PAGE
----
Royal Docks floating garden volunteers on the platform

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Volunteers plant new floating garden for the Royal Docks

Picture yourself on a pier that’s gently bobbing in the dock water, surrounded by green grasses, aquatic plants and flowers.

We have a lot of water in the Royal Docks, but it can be tricky to get really up close and personal - there’s a bit of a drop from the dockside. But at the floating garden in Royal Victoria Dock, you get so close to the water that you can hear it lapping.

The new floating garden, which is located between the Good Hotel and the Sunborn yacht and is about the size of a tennis court, was planted out in late July as volunteers donned life jackets and wellies as they braved the hot weather. Galen Fulford from Biomatrix, the organisation working with the Royal Docks Team on installing the floating garden, told them exactly how to space the plants to create this green lung of shallow wetland, which will provide a diverse habitat for aquatic flora and fauna.

“We’ve got 30-odd species of plants here,” says Galen, pointing them out - there’s evergreen cover plants which look like tall grasses, creeping plants, and then some feature plants which have softer stems. The labels read water plantain, pendulous sedge, iris, dog bean and water mint. “A lot of these are estuary plants, grown close to London,” says Galen, setting his crew to work.

Royal Docks floating garden volunteers at work with Sunborn yacht in the background

Creating green space

The garden is a shallow wetland that will provide a diverse habitat for aquatic flora and fauna.

A lot of these are estuary plants, grown close to London.

Galen Fulford, Biomatrix

A place for people and nature

Soon the volunteers are ankle deep in planting, and also quite literally in dock water, which seeps up between the pebbles - you can’t get much closer to the water than this. (Don’t worry, visitors to the floating garden won’t need to wear wellies, as there’s a solid, step-free section from which to enjoy the greenery.) As they work, conversation flows freely around what they’d like to see more of in the docks - access to the water is high on the list, as well as more places beyond the Royal Victoria Dock where you can get something to eat and drink on the water.

Matt, who is volunteering to plant today, is a keen supporter of greening and wildlife in the Royal Docks. “This floating garden is the perfect embodiment of everything good in the docks. It’s getting increasingly relaxing down here - I run here, I go swimming. To have this garden here too is amazing.”

Royal Docks floating garden volunteer un-potting a plant Royal Docks floating garden volunteers hauling trees into place
This floating garden is the perfect embodiment of everything good in the docks.

Matt, floating garden volunteer

Matt says lockdown made him appreciate his environment more, and he thinks there’s more of an appetite for going out into nature and being local: “During lockdown I created my own guerilla urban garden in a lot outside my flat, and I got the community involved and now we’re growing veg. I learned to garden through doing that,” says Matt, who lives in the Beckton Park area: “It’s a really lovely park, lots of wildlife - we even have bats!”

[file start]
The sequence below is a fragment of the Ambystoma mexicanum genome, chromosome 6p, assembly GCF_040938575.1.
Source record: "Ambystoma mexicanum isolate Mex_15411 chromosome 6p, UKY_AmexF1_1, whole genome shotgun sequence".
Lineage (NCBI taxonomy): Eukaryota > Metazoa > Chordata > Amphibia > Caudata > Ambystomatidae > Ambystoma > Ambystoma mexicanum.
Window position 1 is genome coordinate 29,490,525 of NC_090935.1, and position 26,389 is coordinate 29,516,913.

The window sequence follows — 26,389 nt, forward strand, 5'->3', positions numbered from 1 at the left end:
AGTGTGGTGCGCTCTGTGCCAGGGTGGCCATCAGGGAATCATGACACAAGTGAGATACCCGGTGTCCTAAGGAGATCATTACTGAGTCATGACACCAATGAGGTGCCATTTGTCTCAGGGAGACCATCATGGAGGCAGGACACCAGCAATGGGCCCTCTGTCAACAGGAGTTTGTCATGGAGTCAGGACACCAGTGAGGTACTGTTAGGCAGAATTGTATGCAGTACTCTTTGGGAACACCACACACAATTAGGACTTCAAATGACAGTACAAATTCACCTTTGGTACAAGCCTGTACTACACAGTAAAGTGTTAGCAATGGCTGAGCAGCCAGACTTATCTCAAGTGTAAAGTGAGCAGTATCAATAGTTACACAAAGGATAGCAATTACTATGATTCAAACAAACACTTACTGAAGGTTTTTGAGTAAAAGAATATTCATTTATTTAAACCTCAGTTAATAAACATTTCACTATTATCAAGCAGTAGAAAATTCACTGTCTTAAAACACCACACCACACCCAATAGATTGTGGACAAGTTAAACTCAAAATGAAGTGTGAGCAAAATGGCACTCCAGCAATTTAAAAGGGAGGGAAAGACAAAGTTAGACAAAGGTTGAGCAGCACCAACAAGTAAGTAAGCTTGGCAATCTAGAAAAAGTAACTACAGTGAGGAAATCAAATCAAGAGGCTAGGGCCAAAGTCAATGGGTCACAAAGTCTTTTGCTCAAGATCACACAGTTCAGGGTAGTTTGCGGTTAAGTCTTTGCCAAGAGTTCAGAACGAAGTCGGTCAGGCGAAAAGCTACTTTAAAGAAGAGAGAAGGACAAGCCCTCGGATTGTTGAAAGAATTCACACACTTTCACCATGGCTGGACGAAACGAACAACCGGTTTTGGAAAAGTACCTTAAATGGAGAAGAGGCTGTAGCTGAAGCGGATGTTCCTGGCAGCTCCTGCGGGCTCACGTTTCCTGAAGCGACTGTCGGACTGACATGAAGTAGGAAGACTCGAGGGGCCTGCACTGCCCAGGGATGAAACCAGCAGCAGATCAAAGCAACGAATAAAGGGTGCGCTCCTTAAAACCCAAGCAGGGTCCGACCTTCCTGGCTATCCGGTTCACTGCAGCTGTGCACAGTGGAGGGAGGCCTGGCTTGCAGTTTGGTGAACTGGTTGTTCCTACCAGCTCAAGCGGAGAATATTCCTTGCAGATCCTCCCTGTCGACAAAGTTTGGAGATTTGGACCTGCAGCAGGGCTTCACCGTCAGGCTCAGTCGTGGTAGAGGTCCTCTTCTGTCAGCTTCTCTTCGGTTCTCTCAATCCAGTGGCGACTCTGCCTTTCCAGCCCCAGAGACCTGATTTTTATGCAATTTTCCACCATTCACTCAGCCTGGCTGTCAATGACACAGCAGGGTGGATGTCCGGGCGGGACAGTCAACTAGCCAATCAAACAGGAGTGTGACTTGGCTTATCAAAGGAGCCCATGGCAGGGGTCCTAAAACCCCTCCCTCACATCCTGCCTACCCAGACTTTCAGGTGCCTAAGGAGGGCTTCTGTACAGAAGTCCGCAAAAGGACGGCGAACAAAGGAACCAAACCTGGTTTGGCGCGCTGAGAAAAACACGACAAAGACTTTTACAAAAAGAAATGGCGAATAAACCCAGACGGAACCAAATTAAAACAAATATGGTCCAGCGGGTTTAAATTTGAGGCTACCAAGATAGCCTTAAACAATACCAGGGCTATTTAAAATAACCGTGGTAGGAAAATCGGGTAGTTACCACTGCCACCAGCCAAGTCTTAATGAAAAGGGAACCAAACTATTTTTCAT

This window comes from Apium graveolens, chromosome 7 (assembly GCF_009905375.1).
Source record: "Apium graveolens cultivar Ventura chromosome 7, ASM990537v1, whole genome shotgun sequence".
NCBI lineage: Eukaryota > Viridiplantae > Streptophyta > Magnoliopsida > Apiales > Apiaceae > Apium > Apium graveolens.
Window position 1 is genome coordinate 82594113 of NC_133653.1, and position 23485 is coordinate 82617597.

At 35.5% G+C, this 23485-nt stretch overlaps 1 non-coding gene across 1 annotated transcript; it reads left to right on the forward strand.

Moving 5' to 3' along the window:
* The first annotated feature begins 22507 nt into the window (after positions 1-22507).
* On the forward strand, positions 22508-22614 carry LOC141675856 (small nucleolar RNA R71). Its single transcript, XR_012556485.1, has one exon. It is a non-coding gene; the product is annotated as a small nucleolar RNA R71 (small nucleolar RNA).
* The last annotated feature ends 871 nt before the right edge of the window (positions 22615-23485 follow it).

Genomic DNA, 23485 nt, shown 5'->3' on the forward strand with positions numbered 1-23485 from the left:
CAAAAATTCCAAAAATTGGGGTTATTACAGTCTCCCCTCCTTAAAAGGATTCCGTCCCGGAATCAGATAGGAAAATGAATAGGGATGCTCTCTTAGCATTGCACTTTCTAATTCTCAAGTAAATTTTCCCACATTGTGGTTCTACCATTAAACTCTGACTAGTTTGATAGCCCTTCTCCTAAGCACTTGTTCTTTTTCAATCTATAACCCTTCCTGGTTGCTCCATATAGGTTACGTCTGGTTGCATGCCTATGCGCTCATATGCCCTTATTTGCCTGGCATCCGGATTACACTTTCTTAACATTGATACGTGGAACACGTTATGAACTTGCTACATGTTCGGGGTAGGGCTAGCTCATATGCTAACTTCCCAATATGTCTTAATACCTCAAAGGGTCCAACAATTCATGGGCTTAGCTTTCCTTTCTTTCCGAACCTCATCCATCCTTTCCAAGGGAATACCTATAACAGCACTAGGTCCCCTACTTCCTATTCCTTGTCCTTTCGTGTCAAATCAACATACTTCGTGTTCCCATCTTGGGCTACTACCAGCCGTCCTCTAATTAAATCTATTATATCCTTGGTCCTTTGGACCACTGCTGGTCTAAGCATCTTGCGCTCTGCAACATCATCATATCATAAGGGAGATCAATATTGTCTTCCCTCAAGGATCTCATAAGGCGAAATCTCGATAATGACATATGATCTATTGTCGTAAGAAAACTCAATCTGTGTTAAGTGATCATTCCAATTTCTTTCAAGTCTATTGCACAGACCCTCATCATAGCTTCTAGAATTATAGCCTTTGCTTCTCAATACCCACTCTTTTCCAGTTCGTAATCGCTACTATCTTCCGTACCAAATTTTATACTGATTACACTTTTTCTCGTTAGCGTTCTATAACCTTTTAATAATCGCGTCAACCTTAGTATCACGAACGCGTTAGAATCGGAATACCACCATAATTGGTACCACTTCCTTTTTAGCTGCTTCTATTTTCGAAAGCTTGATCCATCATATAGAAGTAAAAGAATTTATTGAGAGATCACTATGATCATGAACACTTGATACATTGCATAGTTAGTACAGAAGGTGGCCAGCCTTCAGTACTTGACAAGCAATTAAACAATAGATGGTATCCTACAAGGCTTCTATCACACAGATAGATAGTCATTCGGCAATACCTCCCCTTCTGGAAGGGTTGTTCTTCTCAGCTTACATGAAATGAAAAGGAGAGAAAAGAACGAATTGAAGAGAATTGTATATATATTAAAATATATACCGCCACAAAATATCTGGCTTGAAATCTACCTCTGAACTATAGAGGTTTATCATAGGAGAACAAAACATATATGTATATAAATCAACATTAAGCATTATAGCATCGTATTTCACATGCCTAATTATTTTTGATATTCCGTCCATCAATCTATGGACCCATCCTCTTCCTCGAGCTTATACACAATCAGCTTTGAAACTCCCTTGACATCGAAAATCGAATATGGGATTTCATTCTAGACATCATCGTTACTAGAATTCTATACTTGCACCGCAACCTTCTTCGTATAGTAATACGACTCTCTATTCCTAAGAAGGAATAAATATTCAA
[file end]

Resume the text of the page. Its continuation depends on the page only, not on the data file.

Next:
Patrick is also volunteering today - he says he can practically see this garden from his home in Royal Victoria. “I’m happy to help with adding some more greenery to the area. We are getting lots of new buildings, but sometimes people forget about nature.”

Patrick is a member of the Royal Docks Public Spaces Community Working Group, and so is Fabian, who lives at Prince Regent with his wife and their baby son. “There are great parks around Prince Regent, and there’s lots of new families moving in,” says Fabian, who also found that lockdown gave him a chance to properly discover the Royal Docks - he’s going swimming in the docks later this afternoon.

Royal Docks floating garden plants Royal Docks floating garden plants

Estuary plants

Of the 30-odd species you’ll find in this floating garden, many were grown near London.

Royal Docks floating garden completed, with planting, decking and a pond

Getting closer to the water

For people who’ve lived in the Royal Docks for a long time, the floating garden is a signal that things are happening – and we hope it will be the first of many. We know from last year’s consultation that well-kept green spaces, routes to walk by the dock edge, and activities to animate the waterfront are among the most sought-after features locals want to see. The floating garden is built to be durable and environmentally sustainable, anchored in place using recycled and fully recyclable, non-toxic flotation materials.

“It would be great to have more green space on the water for wildlife too,” says Galen, pointing out there’s room for both people and wildlife on the dock water if we do it right: “London has so much water! The Royal Docks and Isle of Dogs are London’s greatest opportunity to increase functional green space.”


Visit the floating garden on the north side of Royal Victoria Dock, located between the Good Hotel and the Sunborn yacht. Open daily between sunrise and sunset.

View of the Royal Docks floating garden with the Millennium dome in the background

Open daily

Visit the floating garden between the Good Hotel and the Sunborn yacht.